6 February 2015
What a funny creature, democracy: dreamt of millennia back, fought for over centuries by the millions, never achieved, never complete, never granted. In place one day, gone the next. Conspicuously absent for a whole era, and suddenly back from the dead. Democracy plays with us, it provokes the degree of our determination. Democracy throws us in a transe, in a danse, a waltz – the waltz of democracy, at times soothing, often tragic. While democracy displays almost the exhaustive picture of its abuses in a State elections these days, a few miles down the map it brought relief to a nation. Sri Lanka just celebrated its 67th Independence Anniversary, and it did so, led by a new President, Maithripala Sirisena. A surprise, as Mahinda Rajapaksa himself, controversial President for a decade, called for these elections two years before the end of his term – the surviving trust of all the people was expected. The waltz of democracy is leading everyone, politicians, citizens, citizen-politicians. It acquires more momentum, sprouting Springs and alter-globalisations here, but also media propaganda and mono-identity fantasies there. How many successes of the democratic have been forgotten, losing their flavour of celebration behind all the ideological approximations and practical impatiences that democracy still seems to encourage? To continue a series of dialogues initiated last year, and to extend the always vital reflection, this week’s LILA Inter-actions welcomes Sasanka Perera and Thiranjala Weerasinghe. Sasanka Perera sides with the igniting energy of the felt political enthusiasm, but he also measures the real challenges facing Sirisena and each citizen to bring back balance and harmony. Thiranjala Weerasinghe analyses the party dynamics that led to the fall of Rajapaksa, and he looks forward to the shared efforts of a polity aware and energised to prolong the effort and the attention… since the dance is clearly not over.
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The Dawn of a New Sensibility
A New Era?
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With apologies to Gabriel García Márquez, it appears that ‘The Autumn of the Patriarch’ has finally arrived in Sri Lankan politics since the presidential election, on 8th January 2015. But can it be truly a new beginning, in the context of which the country’s once-cherished but long-dismantled democratic traditions and institutions might be re-discovered? Or, would it be the beginning of a different kind of instability?
Such questions seem relevant when one considers certain obvious realities. For instance, the former President, Mahinda Rajapaksa, presided over a despotic regime in every sense of the word, which brought into Sri Lankan politics practices of nepotism, widespread corruption, judicial tampering, political violence, misguided development, mismanaged interethnic relations and the dismantlement and undermining of democratic institutions as routine practices of governance. Despite this track record, Rajapaksa polled 47.58% of the total votes cast, as opposed to the 51.28% secured by the new President. In other words, an alarmingly high percentage of people were very supportive of the Rajapaksa regime, despite transforming the country into a veritable banana republic in exchange for a superficial sense of infrastructural ‘development’, of urban beautification and of postwar ‘security’. Clearly, despite the 91% literacy that the country had achieved by 2010, its political illiteracy was perhaps even higher.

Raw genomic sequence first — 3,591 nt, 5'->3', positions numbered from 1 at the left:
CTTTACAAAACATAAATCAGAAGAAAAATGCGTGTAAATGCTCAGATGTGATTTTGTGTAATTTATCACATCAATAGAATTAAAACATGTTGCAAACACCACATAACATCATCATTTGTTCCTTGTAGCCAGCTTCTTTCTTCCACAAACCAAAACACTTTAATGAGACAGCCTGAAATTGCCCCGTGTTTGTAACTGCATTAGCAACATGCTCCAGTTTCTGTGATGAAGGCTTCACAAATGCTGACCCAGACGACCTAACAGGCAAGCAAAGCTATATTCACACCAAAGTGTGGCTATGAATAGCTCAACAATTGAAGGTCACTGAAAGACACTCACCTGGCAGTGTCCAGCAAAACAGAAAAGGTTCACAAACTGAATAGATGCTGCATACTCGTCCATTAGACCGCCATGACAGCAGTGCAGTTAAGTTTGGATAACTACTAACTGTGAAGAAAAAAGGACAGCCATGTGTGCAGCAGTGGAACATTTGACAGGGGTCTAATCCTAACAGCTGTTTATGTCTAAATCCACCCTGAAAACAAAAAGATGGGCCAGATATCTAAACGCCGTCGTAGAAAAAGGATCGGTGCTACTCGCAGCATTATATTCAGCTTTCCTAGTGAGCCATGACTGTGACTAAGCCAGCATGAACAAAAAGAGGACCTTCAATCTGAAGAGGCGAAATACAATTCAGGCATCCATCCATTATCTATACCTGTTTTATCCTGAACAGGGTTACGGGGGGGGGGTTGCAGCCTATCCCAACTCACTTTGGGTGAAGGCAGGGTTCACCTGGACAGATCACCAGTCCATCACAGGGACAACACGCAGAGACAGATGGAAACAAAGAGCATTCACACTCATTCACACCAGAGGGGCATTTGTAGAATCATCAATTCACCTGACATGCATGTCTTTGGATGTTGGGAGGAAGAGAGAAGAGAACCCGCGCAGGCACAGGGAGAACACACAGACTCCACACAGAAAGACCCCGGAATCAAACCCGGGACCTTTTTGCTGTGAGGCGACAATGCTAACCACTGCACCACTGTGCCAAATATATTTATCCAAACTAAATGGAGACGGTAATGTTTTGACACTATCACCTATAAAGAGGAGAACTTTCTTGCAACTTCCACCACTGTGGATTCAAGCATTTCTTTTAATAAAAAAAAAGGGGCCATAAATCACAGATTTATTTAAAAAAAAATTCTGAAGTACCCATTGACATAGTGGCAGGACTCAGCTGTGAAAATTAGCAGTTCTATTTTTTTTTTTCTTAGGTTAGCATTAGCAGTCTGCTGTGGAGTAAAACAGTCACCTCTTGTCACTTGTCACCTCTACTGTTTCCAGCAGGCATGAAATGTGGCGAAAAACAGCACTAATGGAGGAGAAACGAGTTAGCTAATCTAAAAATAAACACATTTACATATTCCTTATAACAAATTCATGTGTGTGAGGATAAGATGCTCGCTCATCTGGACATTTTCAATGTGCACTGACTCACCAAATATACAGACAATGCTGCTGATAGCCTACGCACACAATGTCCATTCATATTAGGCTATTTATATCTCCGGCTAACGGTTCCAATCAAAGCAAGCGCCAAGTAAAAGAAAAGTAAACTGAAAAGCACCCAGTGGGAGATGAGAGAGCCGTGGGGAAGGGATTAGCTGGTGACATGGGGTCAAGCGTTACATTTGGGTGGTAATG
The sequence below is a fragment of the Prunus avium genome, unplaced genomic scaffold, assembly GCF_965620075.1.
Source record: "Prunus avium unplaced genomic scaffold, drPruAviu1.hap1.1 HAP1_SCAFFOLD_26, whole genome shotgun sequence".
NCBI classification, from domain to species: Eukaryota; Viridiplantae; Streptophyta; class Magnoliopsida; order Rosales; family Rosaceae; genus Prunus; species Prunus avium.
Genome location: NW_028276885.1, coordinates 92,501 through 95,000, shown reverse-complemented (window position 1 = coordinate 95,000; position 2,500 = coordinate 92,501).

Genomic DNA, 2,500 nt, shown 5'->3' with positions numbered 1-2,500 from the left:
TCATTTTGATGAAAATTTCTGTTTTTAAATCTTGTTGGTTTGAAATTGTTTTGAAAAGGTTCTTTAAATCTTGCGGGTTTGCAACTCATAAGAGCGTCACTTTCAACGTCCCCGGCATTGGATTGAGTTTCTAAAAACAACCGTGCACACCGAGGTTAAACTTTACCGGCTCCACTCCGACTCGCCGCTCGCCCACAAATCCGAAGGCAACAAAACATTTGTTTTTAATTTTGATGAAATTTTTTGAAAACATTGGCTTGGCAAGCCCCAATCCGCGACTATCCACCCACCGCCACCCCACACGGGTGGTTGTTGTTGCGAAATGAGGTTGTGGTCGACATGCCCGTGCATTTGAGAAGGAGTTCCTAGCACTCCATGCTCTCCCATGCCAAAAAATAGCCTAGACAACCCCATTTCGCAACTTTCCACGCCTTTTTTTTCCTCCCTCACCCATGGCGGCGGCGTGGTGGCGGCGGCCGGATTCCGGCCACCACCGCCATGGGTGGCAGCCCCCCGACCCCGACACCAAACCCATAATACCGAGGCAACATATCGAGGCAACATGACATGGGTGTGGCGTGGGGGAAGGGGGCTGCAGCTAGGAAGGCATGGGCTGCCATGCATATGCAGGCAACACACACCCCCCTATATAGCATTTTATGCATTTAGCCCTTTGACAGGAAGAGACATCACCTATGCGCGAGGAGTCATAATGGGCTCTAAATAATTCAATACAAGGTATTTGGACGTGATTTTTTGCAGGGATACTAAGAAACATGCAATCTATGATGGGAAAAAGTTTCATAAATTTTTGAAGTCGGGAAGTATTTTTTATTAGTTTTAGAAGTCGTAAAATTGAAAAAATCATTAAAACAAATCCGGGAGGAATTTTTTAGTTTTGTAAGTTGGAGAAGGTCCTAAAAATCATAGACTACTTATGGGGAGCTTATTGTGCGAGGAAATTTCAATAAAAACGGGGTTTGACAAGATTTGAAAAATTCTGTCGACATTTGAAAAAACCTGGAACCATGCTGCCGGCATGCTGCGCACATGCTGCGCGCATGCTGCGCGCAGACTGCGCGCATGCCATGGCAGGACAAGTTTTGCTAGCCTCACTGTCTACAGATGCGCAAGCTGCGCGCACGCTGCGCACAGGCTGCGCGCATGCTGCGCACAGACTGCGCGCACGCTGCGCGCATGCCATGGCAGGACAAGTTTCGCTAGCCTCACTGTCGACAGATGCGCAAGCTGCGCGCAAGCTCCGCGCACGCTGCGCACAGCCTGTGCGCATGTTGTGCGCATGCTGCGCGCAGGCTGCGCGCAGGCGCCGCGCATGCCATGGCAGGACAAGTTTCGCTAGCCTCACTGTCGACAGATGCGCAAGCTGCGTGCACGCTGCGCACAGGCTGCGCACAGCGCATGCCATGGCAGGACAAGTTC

A tight battle
These negative indicators constituted the points of departure and the main rallying points for the campaign of the present President. However, given the reality of these numbers in political terms, the fulfillment of the far reaching political promises contained in the President’s ‘hundred day plan’ (including constitutional amendments for curbing presidential powers) as well as their entire political programme for the future, need to be addressed as a matter of considerable effort amid many challenges. Very clearly, it is not a leisurely walk in the park.
In the midst of all this, there is a rather vocal demand for justice, spearheaded by both individuals and groups who made the victory of President Maithripala Sirsena possible. This hopeful but insistent political enthusiasm, and the sense of relief generally felt in the country is the most tangible general result of the presidential election. Many exiled journalists have already indicated their willingness to return to the country.
The idea of ‘justice’ is articulated in different ways by different people. For many, it is a matter of reinstating the rule of law in the country and taking action against the individuals accused of corruption. The Janata Vimukti Peramuna (People’s Liberation Front) and many newly formed anti-corruption groups have already made a number of formal complaints to the country’s Bribery Commission, which had been visibly disempowered under Rajapaksa’s rule. The new government has requested the aid of the Financial Intelligence Unit of India in tracing millions of dollars of black-money believed to be stashed around the world by individuals linked to the former regime. The new Minister of External Affairs has formally requested the Criminal Investigations Department to investigate into the charge that the former President attempted to retain power by illegal means, when he realised that the results were not going his way. And these developments are under close and active public scrutiny.
How to address the reconciliation?